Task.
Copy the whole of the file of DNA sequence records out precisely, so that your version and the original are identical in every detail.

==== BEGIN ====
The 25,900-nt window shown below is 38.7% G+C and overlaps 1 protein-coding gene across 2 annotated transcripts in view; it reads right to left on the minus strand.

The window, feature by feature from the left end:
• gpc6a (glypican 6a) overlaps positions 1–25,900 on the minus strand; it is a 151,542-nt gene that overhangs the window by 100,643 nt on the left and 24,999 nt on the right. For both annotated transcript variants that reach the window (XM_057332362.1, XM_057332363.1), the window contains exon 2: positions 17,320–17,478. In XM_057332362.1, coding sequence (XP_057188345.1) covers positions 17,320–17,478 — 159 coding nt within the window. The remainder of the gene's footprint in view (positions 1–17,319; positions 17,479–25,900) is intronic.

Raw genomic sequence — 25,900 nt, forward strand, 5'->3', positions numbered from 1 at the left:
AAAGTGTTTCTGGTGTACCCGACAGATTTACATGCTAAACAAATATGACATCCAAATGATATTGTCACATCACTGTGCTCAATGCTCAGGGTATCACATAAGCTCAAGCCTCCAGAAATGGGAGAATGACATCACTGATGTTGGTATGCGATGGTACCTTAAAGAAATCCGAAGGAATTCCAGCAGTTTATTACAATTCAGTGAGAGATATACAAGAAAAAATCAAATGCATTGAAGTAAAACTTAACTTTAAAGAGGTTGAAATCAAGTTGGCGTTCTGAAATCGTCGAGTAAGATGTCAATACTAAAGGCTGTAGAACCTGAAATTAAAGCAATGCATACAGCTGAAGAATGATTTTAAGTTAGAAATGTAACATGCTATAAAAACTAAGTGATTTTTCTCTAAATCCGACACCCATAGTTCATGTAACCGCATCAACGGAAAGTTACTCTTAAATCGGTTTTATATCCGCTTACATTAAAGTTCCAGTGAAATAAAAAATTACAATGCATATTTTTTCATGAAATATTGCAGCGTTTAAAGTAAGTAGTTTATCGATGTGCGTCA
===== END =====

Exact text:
The 25,900-nt window shown below is 38.7% G+C and overlaps 1 protein-coding gene across 2 annotated transcripts in view; it reads right to left on the minus strand.

The window, feature by feature from the left end:
• gpc6a (glypican 6a) overlaps positions 1–25,900 on the minus strand; it is a 151,542-nt gene that overhangs the window by 100,643 nt on the left and 24,999 nt on the right. For both annotated transcript variants that reach the window (XM_057332362.1, XM_057332363.1), the window contains exon 2: positions 17,320–17,478. In XM_057332362.1, coding sequence (XP_057188345.1) covers positions 17,320–17,478 — 159 coding nt within the window. The remainder of the gene's footprint in view (positions 1–17,319; positions 17,479–25,900) is intronic.

Raw genomic sequence — 25,900 nt, forward strand, 5'->3', positions numbered from 1 at the left:
AAAGTGTTTCTGGTGTACCCGACAGATTTACATGCTAAACAAATATGACATCCAAATGATATTGTCACATCACTGTGCTCAATGCTCAGGGTATCACATAAGCTCAAGCCTCCAGAAATGGGAGAATGACATCACTGATGTTGGTATGCGATGGTACCTTAAAGAAATCCGAAGGAATTCCAGCAGTTTATTACAATTCAGTGAGAGATATACAAGAAAAAATCAAATGCATTGAAGTAAAACTTAACTTTAAAGAGGTTGAAATCAAGTTGGCGTTCTGAAATCGTCGAGTAAGATGTCAATACTAAAGGCTGTAGAACCTGAAATTAAAGCAATGCATACAGCTGAAGAATGATTTTAAGTTAGAAATGTAACATGCTATAAAAACTAAGTGATTTTTCTCTAAATCCGACACCCATAGTTCATGTAACCGCATCAACGGAAAGTTACTCTTAAATCGGTTTTATATCCGCTTACATTAAAGTTCCAGTGAAATAAAAAATTACAATGCATATTTTTTCATGAAATATTGCAGCGTTTAAAGTAAGTAGTTTATCGATGTGCGTCA